Oreo-AMC fun is not a crisis, but if it were, interactive speed worth noting


Oreo and AMC Theaters would seem two brands whose legs would never tangle up.

But yesterday they did, in social media, and AMC came out as a major winner, because of some very worthwhile pre-thinking about how to manage and engage in social media.

Companies, as my social media guru colleague Chuck Beeler noted, should take note of what happened. For most brands, this is a scary world, resulting in layer after layer of approvals and ladder climbing that in the end prevent social media interaction.

So much of social dialogue is spontaneous that winners are nimble and have authority to work independently in these areas. AMC was beautifully positioned, thanks to Shane Adams, its social media commander. And his tasteful and creative responses helped AMC catapult itself and its brand into the rarefied air of Oreo’s 26 million Facebook friends.

You can read the details in the link above. But what happened is that Oreo Tweeted something fun and slightly provocative, asking its social media followers if they take Oreos into movie theaters. Adams caught that [a fact that shouldn’t go unnoticed in the retelling], reflected on his company’s policy of no outside snacks, and within eight minutes and with autonomy to do so, Tweeted an answer gently and with a 🙂 calling a foul on Oreo.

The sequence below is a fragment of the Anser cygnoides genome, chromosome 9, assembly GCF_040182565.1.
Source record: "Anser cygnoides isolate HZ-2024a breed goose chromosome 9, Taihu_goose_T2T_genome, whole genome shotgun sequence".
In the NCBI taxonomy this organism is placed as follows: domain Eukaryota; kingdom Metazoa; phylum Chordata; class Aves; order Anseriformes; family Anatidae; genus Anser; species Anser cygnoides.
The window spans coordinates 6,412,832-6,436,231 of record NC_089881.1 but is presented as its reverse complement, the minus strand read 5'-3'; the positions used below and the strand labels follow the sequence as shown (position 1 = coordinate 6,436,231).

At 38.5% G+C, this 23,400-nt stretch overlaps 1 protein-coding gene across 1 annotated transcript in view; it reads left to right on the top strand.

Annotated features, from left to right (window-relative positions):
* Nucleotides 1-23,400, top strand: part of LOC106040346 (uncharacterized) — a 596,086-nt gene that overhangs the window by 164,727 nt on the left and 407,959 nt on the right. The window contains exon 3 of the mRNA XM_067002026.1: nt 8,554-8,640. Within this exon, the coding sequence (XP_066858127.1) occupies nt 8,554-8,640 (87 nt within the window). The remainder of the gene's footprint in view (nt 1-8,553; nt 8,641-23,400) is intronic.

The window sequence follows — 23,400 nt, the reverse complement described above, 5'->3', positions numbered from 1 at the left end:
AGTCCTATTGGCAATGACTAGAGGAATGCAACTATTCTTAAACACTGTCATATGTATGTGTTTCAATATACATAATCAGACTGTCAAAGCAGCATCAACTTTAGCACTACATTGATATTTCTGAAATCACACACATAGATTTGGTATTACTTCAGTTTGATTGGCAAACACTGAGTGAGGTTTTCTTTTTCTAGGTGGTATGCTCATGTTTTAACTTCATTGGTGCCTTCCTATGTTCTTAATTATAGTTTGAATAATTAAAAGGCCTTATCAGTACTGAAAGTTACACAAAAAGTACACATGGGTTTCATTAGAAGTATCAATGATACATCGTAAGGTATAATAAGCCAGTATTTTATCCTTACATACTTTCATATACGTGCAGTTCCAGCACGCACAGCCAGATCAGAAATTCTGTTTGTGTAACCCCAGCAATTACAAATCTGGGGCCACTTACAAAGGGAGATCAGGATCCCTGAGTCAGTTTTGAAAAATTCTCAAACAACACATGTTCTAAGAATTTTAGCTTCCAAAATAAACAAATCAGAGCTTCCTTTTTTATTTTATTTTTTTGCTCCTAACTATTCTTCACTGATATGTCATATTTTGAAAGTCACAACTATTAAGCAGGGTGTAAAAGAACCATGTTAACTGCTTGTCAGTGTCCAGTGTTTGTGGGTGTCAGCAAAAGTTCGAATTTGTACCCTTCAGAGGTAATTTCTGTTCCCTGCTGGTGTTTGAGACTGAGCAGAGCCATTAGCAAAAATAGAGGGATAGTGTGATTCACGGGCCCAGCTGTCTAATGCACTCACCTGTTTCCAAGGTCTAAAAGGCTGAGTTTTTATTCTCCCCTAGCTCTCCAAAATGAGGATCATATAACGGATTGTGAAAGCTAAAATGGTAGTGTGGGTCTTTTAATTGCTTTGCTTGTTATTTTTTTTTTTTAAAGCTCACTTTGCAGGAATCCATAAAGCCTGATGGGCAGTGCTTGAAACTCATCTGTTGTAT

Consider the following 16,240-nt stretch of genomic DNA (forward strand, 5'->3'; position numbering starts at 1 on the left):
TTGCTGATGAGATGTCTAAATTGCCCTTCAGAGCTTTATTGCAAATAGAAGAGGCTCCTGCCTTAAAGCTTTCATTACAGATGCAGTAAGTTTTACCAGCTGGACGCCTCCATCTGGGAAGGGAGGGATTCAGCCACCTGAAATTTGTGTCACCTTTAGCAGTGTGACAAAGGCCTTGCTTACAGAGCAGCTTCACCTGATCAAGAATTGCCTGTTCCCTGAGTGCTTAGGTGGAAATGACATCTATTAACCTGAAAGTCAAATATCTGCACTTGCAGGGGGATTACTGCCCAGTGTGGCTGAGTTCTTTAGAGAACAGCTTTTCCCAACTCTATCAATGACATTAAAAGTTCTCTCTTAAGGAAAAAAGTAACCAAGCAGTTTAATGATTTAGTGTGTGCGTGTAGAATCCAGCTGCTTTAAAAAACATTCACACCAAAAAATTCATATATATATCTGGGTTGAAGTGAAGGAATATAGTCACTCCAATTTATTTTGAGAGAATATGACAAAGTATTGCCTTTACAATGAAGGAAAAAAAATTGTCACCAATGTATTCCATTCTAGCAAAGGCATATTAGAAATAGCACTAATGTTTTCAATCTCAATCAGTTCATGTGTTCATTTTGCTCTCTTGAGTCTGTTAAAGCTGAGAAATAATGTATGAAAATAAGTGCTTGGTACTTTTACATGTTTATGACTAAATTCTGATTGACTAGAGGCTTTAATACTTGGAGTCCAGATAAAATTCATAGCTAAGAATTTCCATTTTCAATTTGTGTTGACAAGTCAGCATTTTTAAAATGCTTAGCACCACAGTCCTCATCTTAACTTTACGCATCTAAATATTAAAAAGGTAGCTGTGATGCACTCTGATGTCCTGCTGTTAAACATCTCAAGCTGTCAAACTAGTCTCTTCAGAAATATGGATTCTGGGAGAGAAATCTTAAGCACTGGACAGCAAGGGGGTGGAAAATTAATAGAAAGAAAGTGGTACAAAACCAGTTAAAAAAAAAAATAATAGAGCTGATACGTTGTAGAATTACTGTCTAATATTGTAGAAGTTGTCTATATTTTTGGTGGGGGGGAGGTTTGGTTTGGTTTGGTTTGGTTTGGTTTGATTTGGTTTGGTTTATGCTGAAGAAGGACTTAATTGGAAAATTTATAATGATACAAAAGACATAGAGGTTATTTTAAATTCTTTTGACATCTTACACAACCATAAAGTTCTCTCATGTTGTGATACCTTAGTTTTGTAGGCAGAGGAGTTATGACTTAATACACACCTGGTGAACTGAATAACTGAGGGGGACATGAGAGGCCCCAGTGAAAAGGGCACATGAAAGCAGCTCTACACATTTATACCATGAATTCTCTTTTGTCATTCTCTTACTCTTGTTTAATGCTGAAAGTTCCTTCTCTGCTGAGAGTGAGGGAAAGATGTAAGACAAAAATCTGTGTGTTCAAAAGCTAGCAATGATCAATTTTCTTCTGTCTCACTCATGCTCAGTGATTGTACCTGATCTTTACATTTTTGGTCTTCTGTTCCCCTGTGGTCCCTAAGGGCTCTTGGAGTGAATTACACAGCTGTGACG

That’s not a North-South Civil War. It’s not even the Hadfields and the McCoys or Obama v. Romney. But in the social media world we’re all still trying to figure out, it’s a smart move to bolster and call attention to AMC’s brand.

“If there’s anything to learn from my story, it’s this: if you are a brand representative in social spaces, be sure that you understand your brand voice. Fight for an amount of autonomy where it makes sense so you can be agile and respond not just to customer service-related questions, but to the pop culture zeitgeist as well,” Adams concluded in a reflective blog post today.

Ditto that if you’re in a crisis. Neither AMC nor Oreo created a crisis — a major act of smart and laudable management by itself — but Adams utilized and characterized an approach to crisis management in the social era that resonates and teaches.

The content of this blog is about crisis management and mismanagement in a digital age. It originates with Steve Bell, who spent 30 years as a journalist for the Associated Press and in four top editor positions at The Buffalo News. He is now Partner/Director of Public Affairs at Eric Mower + Associates, one of the nation’s largest independent advertising, integrated marketing and public relations agencies, with seven offices in the Northeast and Southeast. Learn more about EMA at http://www.mower.com. Steve’s blog is based on his own opinions and does not represent the views or positions of Eric Mower + Associates.

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About steveoncrisis

The content is about crisis management and mismanagement in a digital age. It comes from Steve Bell, who spent 30 years as a journalist for the Associated Press and as managing editor and editorial page editor at The Buffalo News. He is now Partner/Director of Public Affairs at Eric Mower and Associates, one of the nation's largest independent advertising, integrated marketing and public relations agency with six offices in the Northeast and Southeast.
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